The impetus for drive-in events seems to picking up momentum, as promoters look for new ways to keep the live music industry alive, amidst the restrictions brought about by the Covid-19 pandemic.
Dubai’s, VOX Cinema’s recently announced a drive-in movie theatre on the rooftop of the Mall of the Emirates. With a capacity of 75 cars, movies fans can watch the latest Hollywood films from inside their vehicles.
Now it seems, despite restrictions on large gatherings, live music could make a return sooner than hoped thanks to a new startup working with authorities to host drive-in concerts.
Like the live streaming boom, drive-in concerts are already catching on in other territories. One of the pandemic’s first took place in mid-March, in the car park of a Los Angeles supermarket.
Keith Urban also performed a surprise show for medical workers last Thursday night for some 125 vehicles just outside of Nashville, giving more credence to the concept.
In its simplest form, the experience is a drive-in theatre, where patrons enjoy gigs from the comfort and safety of their own car, with audio being broadcasted by an FM radio signal.
The business behind the ambitious plan is Drive-In Entertainment Australia, who are preparing to trial the park and play concerts, for up to 600 people, as soon as this week.
To showcase how the COVID-safe live performances will work, Casey Donovan will play a free concert for Sydney live music fans this Thursday.
The business has partnered with councils and will launch with at least eight locations across NSW and Victoria during phase one, with other states to “potentially” follow.
Performances will have the added potential of being live-streamed to the cars via video conferencing, allowing the audience to interact with artists in real-time.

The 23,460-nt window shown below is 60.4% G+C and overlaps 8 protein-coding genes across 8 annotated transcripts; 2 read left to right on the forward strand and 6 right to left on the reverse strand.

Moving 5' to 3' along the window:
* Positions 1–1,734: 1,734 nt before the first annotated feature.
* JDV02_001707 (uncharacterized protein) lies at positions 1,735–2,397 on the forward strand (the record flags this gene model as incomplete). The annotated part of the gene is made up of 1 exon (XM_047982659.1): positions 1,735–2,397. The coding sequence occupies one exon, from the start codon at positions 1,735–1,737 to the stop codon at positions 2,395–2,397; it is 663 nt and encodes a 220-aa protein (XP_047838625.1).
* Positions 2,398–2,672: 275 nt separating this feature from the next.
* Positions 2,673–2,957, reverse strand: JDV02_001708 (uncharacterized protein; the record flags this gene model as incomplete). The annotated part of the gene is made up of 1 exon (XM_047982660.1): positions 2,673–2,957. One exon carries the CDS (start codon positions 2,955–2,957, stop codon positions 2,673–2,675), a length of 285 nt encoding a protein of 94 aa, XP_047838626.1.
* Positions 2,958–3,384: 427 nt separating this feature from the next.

Almost every moment, apart from toilet breaks, unfolds within the confines of a vehicle.
Organisers said the drive-in hubs will be available for any artist, agent or manager to book live acts, musical theatre, comedians, ballet and even orchestras.
“We like most people in the entertainment industry, we were left devastated when our gigs evaporated overnight,” said Samwise Holmes, director at Drive-In.
“Rather than let it defeat us, we sought to innovate,” he added. “Entertainment is what keeps the light on in times like this.”
The initiative will be in full compliance with each state’s public health acts, according to an announcement from Drive-In today, with all ticketing to be completely contactless.
“Even if stage three restrictions are realised in July, Australians will still only be allowed to congregate with groups of up to 100 people,” said Holmes.
“With the drive-in hubs, performers will have the ability to entertain up to 300 cars. And that’s a lot of people having a great night out – safely!”
Could we see drive-in concerts coming to Dubai…